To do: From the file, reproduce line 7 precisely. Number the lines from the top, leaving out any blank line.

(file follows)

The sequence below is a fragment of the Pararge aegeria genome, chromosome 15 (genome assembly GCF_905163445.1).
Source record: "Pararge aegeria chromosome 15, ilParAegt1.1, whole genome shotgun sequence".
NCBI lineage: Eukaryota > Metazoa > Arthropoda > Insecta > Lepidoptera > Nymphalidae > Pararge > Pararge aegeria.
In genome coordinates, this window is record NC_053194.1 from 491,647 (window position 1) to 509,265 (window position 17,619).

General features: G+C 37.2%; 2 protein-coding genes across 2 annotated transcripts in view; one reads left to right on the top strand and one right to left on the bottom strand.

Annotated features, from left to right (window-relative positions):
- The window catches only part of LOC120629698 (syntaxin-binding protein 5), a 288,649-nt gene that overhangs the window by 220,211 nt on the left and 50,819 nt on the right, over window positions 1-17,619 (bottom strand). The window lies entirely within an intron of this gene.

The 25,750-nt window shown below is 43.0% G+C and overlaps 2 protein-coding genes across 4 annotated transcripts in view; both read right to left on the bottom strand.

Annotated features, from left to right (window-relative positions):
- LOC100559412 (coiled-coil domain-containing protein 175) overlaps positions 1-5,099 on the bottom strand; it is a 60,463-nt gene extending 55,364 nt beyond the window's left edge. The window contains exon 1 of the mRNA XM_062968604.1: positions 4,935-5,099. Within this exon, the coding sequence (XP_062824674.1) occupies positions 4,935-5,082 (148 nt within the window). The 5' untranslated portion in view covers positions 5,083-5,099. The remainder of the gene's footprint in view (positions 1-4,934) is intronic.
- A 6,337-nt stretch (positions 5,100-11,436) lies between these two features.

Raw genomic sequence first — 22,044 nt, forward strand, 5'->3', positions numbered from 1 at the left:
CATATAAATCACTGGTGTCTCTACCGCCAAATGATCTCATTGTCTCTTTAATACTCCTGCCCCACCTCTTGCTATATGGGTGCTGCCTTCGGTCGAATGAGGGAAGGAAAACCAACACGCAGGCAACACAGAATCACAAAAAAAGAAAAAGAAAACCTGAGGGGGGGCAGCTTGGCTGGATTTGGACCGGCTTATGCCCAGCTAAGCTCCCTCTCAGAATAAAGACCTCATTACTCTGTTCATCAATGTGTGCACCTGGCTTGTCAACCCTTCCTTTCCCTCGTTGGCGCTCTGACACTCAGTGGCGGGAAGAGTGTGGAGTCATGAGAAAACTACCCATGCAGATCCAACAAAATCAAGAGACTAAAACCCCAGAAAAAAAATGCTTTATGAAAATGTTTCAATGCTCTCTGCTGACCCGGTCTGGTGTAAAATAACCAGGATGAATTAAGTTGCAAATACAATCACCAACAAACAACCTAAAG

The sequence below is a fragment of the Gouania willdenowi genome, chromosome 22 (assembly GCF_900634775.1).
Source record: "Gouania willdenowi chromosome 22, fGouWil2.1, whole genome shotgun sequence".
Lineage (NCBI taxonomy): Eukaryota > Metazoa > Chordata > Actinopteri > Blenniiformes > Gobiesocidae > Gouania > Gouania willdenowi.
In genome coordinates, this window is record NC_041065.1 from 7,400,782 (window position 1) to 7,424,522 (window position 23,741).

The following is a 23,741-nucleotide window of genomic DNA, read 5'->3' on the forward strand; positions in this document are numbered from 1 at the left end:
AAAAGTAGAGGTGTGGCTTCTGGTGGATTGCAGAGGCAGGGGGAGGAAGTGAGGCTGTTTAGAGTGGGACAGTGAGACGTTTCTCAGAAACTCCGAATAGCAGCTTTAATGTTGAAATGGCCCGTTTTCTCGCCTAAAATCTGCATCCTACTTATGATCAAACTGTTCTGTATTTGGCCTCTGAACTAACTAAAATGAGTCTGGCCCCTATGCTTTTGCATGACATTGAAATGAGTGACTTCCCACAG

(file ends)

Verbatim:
- The window catches only part of LOC120629698 (syntaxin-binding protein 5), a 288,649-nt gene that overhangs the window by 220,211 nt on the left and 50,819 nt on the right, over window positions 1-17,619 (bottom strand). The window lies entirely within an intron of this gene.